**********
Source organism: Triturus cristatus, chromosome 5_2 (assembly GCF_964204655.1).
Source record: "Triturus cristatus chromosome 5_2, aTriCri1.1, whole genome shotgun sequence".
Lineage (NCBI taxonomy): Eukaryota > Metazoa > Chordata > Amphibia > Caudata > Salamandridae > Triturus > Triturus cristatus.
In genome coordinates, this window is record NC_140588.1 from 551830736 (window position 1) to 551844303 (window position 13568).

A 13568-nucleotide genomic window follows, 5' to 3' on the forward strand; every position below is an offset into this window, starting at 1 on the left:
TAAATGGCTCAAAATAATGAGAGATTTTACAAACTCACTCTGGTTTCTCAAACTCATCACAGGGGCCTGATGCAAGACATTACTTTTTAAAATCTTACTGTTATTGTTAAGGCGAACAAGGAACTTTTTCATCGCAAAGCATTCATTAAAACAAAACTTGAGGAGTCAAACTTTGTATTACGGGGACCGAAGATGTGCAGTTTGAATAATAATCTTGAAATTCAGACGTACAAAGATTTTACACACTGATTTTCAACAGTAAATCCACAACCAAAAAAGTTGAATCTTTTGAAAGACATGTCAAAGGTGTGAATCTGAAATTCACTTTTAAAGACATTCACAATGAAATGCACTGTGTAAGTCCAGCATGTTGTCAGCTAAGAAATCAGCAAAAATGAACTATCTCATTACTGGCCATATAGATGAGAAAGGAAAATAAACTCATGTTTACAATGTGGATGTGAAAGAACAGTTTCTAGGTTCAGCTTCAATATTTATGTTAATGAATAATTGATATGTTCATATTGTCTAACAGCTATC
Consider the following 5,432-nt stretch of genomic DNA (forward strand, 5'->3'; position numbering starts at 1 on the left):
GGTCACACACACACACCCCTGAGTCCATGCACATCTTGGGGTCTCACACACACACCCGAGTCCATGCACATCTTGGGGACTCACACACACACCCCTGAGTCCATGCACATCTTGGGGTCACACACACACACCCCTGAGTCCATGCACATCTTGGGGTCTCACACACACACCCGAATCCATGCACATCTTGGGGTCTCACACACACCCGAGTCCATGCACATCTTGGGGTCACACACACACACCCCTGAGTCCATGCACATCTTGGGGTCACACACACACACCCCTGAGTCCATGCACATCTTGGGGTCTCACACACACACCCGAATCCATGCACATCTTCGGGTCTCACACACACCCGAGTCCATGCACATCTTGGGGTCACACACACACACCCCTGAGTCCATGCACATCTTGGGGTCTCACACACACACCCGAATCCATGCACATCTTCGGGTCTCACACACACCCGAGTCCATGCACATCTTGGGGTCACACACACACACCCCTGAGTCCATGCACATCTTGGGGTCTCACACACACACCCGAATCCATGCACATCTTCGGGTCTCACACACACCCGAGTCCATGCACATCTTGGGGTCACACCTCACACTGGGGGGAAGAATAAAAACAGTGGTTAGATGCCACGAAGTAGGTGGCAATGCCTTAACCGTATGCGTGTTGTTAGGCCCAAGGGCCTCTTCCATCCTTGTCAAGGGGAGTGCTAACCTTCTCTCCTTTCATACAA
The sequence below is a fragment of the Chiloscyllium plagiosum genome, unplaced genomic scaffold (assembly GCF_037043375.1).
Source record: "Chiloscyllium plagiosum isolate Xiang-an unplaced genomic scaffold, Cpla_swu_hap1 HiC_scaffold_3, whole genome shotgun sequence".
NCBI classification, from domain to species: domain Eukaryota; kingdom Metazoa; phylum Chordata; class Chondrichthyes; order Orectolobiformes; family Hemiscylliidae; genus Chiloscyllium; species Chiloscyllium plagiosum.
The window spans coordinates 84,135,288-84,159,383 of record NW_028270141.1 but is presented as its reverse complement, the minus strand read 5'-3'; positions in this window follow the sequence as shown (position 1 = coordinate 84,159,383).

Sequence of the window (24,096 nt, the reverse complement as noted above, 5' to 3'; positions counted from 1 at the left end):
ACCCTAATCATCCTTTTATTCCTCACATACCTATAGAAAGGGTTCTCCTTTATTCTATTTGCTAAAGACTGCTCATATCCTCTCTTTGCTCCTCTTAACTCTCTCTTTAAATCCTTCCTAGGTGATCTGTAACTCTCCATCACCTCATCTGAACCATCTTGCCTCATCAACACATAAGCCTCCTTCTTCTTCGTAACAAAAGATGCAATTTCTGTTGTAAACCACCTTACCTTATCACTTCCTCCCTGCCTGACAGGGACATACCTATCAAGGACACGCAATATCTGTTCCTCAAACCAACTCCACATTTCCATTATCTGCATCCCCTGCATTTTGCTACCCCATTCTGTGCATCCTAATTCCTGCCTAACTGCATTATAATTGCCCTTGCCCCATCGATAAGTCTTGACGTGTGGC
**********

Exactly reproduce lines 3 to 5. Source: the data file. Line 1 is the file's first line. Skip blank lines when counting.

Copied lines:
Lineage (NCBI taxonomy): Eukaryota > Metazoa > Chordata > Amphibia > Caudata > Salamandridae > Triturus > Triturus cristatus.
In genome coordinates, this window is record NC_140588.1 from 551830736 (window position 1) to 551844303 (window position 13568).

A 13568-nucleotide genomic window follows, 5' to 3' on the forward strand; every position below is an offset into this window, starting at 1 on the left: